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Editor’s Note

Special thanks to Cliff Braam, Dave Thompson, Rick Via, Robert Rabe, Paul Pegher, Benson Chow, Ish Garza, and Joseph Sagal for their participation and contribution to this publication.

Editor’s Note

When did you first learn about Safety Service Patrols and their contribution to traffic incident management? For me, and many of our readers, knowledge of Safety Service Patrols came with the job, but for the majority of the traveling public, Safety Service Patrols and their services remain a mystery; until, of course, they find themselves stranded on the side of a busy Interstate in need of a tire change, a small amount of fuel, or other form of assistance to get them on their way again. At that moment, motorists become aware (and forever grateful) of Safety Service Patrols.

State departments and authorities value the public’s opinion. They utilize comment cards and surveys to learn more about the motorist’s satisfaction and familiarity with the patrol before and after receiving assistance. Most often the surveys reveal that amid all of the praise and appreciation, motorists express a new-found recognition for Safety Service Patrols.

We learn in this issue that there is recognized benefit in making motorists more generally aware of the availability of patrol services. We also uncover that the lack of promotion and awareness of these programs can be largely attributed to: 1) Lack of available resources to promote state programs; and 2) Lack of a need to increase public awareness in order for the program to succeed and operate efficiently. For states, the value of Safety Service Patrol programs is measured less by the public’s awareness and appreciation for them and more by the demonstrated impact the patrols have in reducing response time, improving traffic flow, and decreasing fuel costs and air pollutant emissions – all benefits that, if aware, motorists appreciate, too. For those state departments and authorities who are interested in increasing public awareness about its patrol, we recommend pursuing opportunities with local press, on social media, and, if budgets allow, public service announcements.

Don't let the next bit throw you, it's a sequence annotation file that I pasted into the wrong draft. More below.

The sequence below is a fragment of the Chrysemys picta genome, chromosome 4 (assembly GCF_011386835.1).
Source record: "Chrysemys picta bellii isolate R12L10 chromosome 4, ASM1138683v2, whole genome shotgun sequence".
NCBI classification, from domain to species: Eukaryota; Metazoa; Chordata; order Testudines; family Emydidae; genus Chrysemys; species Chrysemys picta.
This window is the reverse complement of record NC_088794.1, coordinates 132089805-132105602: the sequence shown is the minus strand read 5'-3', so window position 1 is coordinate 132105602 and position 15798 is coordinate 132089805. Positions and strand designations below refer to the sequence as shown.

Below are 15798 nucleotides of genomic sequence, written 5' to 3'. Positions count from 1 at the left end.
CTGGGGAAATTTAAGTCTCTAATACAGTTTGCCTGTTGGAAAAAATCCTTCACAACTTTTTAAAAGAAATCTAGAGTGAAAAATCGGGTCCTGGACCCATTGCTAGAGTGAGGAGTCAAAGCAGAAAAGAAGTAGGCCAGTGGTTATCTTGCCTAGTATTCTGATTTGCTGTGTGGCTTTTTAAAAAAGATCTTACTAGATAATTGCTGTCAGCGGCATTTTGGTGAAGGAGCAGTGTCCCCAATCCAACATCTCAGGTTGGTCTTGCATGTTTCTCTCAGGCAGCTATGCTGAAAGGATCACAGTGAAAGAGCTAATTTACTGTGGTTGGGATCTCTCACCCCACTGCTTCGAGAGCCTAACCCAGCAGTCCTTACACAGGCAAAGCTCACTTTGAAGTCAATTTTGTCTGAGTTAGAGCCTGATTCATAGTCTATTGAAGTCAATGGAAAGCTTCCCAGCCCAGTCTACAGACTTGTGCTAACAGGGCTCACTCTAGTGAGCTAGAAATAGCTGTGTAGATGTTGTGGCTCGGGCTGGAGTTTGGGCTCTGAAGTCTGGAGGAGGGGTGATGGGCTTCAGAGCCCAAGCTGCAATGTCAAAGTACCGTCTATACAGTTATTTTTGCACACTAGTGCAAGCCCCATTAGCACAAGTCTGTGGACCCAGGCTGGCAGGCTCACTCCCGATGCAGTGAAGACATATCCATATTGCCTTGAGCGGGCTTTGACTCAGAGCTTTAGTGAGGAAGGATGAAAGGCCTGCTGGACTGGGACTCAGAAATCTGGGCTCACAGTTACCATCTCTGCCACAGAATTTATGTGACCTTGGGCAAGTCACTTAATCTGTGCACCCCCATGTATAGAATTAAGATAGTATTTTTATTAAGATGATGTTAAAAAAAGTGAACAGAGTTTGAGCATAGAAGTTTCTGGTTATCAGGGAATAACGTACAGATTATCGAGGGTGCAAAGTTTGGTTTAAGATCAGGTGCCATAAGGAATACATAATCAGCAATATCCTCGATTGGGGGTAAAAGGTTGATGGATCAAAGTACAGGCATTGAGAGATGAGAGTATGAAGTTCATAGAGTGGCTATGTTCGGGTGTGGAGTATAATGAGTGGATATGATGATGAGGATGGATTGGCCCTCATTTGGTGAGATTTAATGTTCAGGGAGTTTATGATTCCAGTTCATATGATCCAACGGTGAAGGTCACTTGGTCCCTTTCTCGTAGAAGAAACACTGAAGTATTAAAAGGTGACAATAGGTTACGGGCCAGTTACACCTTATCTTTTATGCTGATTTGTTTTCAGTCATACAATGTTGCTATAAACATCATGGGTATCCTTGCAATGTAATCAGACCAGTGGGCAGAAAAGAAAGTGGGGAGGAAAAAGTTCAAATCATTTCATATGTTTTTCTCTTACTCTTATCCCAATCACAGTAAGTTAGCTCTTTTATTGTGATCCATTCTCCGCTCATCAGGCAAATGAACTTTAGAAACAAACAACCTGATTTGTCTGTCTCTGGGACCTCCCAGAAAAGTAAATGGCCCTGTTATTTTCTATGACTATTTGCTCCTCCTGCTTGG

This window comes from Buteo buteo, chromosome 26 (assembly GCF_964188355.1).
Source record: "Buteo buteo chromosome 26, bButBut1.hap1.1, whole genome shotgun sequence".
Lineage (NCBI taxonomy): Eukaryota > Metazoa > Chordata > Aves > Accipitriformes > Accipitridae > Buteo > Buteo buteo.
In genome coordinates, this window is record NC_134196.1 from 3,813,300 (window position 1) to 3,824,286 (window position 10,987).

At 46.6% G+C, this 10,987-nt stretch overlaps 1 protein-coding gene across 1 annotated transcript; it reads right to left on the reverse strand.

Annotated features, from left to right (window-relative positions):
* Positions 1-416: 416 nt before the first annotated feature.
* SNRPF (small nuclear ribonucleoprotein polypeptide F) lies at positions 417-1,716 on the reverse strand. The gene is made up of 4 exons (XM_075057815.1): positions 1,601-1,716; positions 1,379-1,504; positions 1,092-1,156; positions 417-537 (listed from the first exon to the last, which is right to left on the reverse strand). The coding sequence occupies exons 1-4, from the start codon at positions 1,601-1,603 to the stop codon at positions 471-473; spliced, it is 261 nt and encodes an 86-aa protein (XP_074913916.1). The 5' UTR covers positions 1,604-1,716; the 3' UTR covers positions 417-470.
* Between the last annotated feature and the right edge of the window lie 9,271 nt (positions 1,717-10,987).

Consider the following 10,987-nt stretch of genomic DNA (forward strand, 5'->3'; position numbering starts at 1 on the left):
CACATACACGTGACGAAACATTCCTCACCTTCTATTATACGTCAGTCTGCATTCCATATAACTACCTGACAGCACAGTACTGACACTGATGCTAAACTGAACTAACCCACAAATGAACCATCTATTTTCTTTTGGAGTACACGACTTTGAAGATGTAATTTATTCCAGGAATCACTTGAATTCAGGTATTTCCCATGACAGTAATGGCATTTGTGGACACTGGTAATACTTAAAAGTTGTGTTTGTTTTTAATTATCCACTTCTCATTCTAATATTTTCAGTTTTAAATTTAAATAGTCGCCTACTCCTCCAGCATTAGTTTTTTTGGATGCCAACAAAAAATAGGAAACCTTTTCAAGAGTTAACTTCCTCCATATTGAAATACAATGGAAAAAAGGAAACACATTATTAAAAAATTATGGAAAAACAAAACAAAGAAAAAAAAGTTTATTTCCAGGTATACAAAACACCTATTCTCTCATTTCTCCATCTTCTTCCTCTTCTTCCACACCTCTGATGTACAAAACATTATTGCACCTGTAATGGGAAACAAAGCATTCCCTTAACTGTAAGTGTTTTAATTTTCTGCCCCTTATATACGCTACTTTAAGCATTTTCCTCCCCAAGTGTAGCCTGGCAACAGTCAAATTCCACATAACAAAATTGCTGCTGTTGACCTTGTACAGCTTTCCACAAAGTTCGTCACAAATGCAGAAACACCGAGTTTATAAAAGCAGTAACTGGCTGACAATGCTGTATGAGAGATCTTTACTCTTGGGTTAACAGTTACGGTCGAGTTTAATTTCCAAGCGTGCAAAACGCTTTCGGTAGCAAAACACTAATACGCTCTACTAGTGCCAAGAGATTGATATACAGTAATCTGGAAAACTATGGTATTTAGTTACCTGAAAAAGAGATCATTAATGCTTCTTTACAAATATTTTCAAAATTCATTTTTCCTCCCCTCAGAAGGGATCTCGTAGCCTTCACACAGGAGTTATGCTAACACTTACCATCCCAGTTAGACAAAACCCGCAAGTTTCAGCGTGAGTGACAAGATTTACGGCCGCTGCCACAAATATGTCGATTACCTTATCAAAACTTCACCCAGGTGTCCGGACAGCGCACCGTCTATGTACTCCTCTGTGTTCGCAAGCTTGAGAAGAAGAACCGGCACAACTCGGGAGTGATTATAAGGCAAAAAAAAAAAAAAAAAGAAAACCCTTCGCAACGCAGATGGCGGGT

We extend our gratitude and thanks for those Safety Service Patrol representatives who shared their thoughts on our feature topic. It is their insight that allows us to deliver a more comprehensive discourse. Thank you to North Carolina DOT Traffic Operations and Incident Management Engineer Cliff Braam, Oregon DOT Spokesman Dave Thompson, Virginia DOT Statewide Incident Management and Safety Service Patrol Program Manager Rick Via, Virginia DOT Statewide Safety Service Patrol and Strategic Initiatives Program Coordinator Robert Rabe, Ohio DOT Project Manager for the Division of Communications Paul Pegher, Hawaii DOT Engineer Benson Chow, and Nevada DOT Assistant Chief Traffic Operations Engineer Ish Garza.

Additionally, we would like to thank Federal Highway Administration Traffic Incident and Event Management Specialist Joseph Sagal, not only for his participation in this issue’s profile, but also for his dedication to improving traffic incident management training and knowledge within the industry. is pleased to be working with Joey and Kimberly Vásconez on a new initiative that creates more opportunities for idea-sharing among Safety Service Patrol programs. Together, we aim to enhance cross-program communications.

Lastly, we would like to congratulate those states that have either passed legislation or are pursuing legislation to recognize Safety Service Patrols under the “Move Over Law”. We support your efforts and remind every one to “Move Over or Slow Down” when they see a first responder on the side of the road.

We hope you enjoy this issue and, as always, we welcome your ideas and input on our publication.

Wishing you safe travels,

Elizabeth LaBelle

Editor in Chief

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